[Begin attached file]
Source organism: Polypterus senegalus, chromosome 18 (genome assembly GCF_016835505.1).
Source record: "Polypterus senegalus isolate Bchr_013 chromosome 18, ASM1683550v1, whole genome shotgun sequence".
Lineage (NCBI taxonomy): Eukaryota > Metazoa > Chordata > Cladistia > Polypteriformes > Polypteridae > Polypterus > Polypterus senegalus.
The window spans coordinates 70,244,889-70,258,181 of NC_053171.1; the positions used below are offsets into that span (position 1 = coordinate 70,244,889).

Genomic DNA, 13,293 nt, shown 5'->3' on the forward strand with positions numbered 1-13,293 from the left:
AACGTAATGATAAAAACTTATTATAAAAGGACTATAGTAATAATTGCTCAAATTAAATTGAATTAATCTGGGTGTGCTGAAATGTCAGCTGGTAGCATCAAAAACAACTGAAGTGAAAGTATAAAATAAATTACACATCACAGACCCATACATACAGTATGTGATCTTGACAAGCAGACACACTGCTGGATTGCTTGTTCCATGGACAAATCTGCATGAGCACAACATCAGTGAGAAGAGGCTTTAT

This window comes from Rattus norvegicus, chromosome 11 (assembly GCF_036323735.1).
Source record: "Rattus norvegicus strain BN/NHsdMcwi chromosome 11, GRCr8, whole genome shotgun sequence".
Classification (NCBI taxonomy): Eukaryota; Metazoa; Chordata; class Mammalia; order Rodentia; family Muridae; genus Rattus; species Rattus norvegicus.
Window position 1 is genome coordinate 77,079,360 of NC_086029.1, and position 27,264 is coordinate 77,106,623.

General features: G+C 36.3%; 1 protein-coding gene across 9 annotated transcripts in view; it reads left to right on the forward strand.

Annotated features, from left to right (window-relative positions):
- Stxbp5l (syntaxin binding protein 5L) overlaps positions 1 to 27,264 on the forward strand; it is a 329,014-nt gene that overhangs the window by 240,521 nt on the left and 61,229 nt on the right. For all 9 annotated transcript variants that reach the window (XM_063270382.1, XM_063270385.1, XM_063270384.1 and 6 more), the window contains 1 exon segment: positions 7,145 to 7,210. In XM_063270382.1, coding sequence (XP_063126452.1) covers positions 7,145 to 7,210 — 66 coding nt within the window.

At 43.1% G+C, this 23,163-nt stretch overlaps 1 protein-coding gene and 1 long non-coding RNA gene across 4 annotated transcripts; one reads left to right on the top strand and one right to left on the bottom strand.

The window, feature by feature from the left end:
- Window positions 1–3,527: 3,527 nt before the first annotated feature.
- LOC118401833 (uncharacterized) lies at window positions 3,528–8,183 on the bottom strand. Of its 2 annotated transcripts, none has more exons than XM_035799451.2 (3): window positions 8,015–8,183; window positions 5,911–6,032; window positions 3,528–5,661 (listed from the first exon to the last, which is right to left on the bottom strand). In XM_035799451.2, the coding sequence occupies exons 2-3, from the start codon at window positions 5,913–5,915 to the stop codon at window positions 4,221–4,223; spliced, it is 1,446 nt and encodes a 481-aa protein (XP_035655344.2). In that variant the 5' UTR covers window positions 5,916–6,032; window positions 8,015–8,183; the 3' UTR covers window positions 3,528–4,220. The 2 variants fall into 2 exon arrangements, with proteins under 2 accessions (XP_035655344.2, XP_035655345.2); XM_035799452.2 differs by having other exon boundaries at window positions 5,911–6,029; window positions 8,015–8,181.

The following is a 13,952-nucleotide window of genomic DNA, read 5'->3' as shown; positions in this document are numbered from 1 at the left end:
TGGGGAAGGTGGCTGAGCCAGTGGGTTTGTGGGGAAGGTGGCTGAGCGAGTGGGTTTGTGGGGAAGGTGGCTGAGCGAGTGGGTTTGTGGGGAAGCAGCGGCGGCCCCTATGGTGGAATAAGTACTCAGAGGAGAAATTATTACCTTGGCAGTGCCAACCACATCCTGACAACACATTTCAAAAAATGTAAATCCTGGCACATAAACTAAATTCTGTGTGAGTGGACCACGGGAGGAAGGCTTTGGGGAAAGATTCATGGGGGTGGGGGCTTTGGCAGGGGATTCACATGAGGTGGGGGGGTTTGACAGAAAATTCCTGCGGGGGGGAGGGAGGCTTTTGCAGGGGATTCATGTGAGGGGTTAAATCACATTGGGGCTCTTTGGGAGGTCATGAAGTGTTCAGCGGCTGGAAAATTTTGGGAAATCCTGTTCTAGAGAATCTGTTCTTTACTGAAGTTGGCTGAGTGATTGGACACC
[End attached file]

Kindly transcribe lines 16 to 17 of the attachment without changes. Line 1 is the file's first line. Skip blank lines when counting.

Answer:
- Window positions 1–3,527: 3,527 nt before the first annotated feature.
- LOC118401833 (uncharacterized) lies at window positions 3,528–8,183 on the bottom strand. Of its 2 annotated transcripts, none has more exons than XM_035799451.2 (3): window positions 8,015–8,183; window positions 5,911–6,032; window positions 3,528–5,661 (listed from the first exon to the last, which is right to left on the bottom strand). In XM_035799451.2, the coding sequence occupies exons 2-3, from the start codon at window positions 5,913–5,915 to the stop codon at window positions 4,221–4,223; spliced, it is 1,446 nt and encodes a 481-aa protein (XP_035655344.2). In that variant the 5' UTR covers window positions 5,916–6,032; window positions 8,015–8,183; the 3' UTR covers window positions 3,528–4,220. The 2 variants fall into 2 exon arrangements, with proteins under 2 accessions (XP_035655344.2, XP_035655345.2); XM_035799452.2 differs by having other exon boundaries at window positions 5,911–6,029; window positions 8,015–8,181.